Don’t tap stimulus to balance budget

Give Gov. Jennifer Grannholm credit: Her budget outline for next year begins to give Michigan residents a leaner state government. Her 2010 budget would eliminate 1,500 positions, shrink state government spending by $300 million and cut subsidies to the arts and the horse-racing industry.

 

These painful-yet-sensible cuts are necessary due to the national recession and Michigan’s own decade-long economic meltdown. The governor — traditionally, a fan of fiscal gimmicks — is almost out of budget-balancing tricks. It is time for government to grow smaller.

 

This is necessary, although Gov. Jennifer Granholm has given lawmakers little choice politically but to grab federal stimulus money for schools and universities.

 

We note that Granholm is almost, but not completely, out of tricks because she is not quite done with the sleight of hand.

 

The governor calls for reducing state aid for public schools to the tune of $59 a student, and to universities, by $100 million. But left unclear — intentionally, it appears — is whether Granholm and lawmakers will use money from the federal stimulus to patch over those unpopular cuts.

 

What’s going on here? A bit of political gamesmanship. Consider the options for lawmakers:

 

1. Refuse to divert money from the stimulus for schools and universities, and insist the state use it for its intended purpose: creating jobs. Of course, anyone with the backbone to do that risks being labeled an enemy of education.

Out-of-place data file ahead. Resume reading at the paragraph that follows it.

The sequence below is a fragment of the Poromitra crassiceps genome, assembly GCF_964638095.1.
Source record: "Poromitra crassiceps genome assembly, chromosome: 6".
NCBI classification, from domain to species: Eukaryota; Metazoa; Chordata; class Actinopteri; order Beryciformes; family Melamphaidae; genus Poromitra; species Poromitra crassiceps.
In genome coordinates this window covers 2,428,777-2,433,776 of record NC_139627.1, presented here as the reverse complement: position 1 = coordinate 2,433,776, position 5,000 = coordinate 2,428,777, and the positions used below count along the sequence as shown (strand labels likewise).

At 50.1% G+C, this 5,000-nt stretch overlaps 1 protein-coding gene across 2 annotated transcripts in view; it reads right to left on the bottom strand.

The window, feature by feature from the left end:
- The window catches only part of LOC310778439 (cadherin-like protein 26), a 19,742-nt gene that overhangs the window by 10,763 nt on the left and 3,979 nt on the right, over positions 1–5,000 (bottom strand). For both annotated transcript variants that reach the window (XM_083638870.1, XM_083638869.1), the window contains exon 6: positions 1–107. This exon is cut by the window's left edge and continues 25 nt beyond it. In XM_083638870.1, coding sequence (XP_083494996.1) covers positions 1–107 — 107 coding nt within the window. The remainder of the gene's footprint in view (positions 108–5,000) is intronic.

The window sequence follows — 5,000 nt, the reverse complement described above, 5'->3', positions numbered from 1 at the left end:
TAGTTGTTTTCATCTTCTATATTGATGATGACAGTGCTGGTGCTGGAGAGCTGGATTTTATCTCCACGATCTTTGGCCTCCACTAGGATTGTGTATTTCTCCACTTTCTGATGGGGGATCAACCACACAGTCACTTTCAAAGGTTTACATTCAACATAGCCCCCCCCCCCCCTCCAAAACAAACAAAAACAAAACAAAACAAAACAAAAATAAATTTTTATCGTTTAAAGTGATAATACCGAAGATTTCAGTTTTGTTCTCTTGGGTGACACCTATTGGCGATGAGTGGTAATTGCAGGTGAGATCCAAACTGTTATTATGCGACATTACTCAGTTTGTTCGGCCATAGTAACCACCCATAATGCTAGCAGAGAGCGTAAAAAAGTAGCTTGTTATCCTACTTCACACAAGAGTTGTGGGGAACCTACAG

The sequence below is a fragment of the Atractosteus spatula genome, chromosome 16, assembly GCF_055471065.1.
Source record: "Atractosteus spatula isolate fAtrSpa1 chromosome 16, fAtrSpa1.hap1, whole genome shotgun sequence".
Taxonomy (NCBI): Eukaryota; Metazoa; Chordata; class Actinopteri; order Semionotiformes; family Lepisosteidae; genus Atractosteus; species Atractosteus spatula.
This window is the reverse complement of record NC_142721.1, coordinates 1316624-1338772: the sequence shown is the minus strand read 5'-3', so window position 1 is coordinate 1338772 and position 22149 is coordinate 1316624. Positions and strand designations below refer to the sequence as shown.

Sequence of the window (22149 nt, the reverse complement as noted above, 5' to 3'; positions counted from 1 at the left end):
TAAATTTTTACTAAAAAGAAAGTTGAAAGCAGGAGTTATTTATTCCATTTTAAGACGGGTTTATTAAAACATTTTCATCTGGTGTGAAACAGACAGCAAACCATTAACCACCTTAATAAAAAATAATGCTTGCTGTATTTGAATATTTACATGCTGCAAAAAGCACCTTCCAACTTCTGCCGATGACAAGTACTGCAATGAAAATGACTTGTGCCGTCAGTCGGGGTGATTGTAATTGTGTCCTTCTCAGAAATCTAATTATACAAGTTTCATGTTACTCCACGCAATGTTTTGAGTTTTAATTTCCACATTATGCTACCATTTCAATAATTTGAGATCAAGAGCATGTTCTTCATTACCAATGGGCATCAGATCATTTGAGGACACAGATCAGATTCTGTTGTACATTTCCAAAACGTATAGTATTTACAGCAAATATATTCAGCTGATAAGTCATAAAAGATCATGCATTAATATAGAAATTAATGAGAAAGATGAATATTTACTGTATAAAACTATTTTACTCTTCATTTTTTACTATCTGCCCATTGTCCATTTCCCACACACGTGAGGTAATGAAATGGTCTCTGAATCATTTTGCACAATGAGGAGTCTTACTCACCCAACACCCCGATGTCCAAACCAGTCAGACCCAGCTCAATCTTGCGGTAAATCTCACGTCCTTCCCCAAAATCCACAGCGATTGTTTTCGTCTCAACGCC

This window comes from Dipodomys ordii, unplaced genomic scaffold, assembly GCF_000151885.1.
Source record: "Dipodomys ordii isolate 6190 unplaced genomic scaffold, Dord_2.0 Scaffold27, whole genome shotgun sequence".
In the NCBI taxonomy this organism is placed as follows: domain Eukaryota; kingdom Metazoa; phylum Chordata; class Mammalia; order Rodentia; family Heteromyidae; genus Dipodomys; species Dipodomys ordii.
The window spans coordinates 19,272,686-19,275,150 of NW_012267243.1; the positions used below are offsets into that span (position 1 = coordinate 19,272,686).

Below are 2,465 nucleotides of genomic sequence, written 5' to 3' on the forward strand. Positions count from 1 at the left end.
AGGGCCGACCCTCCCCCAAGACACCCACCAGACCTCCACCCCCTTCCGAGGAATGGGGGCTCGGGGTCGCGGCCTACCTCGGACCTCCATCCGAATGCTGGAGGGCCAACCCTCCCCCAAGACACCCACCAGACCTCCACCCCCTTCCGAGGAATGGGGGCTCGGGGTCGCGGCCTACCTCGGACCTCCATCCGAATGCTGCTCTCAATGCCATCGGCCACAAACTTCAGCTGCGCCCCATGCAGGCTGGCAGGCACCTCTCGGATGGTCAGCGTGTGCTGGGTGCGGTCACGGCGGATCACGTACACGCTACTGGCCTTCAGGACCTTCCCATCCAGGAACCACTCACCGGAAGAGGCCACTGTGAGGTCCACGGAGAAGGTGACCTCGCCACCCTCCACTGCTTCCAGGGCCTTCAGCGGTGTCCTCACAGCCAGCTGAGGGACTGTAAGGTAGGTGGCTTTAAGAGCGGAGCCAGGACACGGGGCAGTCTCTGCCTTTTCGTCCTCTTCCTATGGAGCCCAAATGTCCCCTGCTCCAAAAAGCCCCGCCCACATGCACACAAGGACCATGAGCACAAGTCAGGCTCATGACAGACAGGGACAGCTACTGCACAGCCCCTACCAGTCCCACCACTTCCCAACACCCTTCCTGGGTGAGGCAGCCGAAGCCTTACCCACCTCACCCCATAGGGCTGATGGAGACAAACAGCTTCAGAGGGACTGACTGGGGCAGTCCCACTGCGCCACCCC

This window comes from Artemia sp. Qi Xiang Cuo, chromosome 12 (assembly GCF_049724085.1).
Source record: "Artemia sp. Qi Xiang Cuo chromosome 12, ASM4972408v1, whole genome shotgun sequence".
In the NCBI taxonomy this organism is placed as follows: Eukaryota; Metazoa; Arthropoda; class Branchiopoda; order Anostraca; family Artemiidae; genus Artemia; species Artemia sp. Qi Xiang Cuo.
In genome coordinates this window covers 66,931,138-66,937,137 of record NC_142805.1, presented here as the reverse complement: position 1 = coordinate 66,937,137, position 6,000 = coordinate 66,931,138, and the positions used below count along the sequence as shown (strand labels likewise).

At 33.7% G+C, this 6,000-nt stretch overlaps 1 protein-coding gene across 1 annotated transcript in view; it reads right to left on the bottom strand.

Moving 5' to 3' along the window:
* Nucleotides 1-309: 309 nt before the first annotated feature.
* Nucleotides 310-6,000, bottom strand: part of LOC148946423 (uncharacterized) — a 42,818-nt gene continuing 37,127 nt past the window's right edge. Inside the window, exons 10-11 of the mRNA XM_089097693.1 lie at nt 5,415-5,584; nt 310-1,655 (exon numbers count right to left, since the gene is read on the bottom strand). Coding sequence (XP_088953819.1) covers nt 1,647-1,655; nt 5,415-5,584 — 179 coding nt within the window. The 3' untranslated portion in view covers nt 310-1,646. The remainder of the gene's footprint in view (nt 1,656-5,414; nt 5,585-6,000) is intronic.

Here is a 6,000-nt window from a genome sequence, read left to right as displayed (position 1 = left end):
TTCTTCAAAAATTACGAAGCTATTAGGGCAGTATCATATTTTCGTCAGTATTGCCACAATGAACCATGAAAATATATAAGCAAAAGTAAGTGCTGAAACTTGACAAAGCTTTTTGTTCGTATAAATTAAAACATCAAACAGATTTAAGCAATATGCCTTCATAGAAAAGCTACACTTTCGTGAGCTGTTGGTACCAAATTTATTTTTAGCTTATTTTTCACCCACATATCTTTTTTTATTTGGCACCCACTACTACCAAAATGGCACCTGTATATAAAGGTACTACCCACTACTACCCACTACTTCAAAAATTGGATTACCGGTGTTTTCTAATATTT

2. Tap into that money to spare the schools and universities. Lawmakers do not catch flak — even though no jobs are created, no one demands education reforms and the clock begins ticking on the next education budget crisis.

 

There is no doubting the challenge that Granholm faced in crafting this budget. Still, one has to view her proposed cuts to education cynically because they contradict her past statements. The governor believes that education represents an essential investment in this state’s work force and, indeed, its very future.

 

So, why not fund them as much as possible, and suggest deeper budget cuts elsewhere? Because she is banking on fellow Democrats in the Legislature to restore that funding by raiding Michigan’s share of the federal stimulus.

 

Democrats no doubt will receive encouragement from education interests. Already, Michigan State University is warning of layoffs and a tuition increase if state aid decreases. This from a school with a $1.2 billion endowment. Public school boards and superintendents, meanwhile, will complain about a cut in student aid that is less than 1 percent.

 

So, what happens if the Legislature grabs federal-stimulus money for education? That means less money for local communities to build and repair roads — to put people to work, as the stimulus is supposed to do. The Michigan Municipal League has put together a list of 1,200 projects worth $3.3 billion. It is doubtful that more than a sliver of that work will be funded.

 

Granholm and lawmakers in Lansing are steering Michigan government toward reform. A task force will look at consolidating 18 state departments into eight. The governor is suggesting many meaningful cuts in state spending.

 

A real test of whether state government can shrink will come in the next few months, as Michigan receives its stimulus money. Granholm and lawmakers should pump that cash into the state economy on “shovel-ready” projects that will put people to work and improve our infrastructure.

 

And if they feel education should be spared the budget ax, that’s fine. Just find the money elsewhere within state government.

 

— JACKSON CITIZEN PATRIOT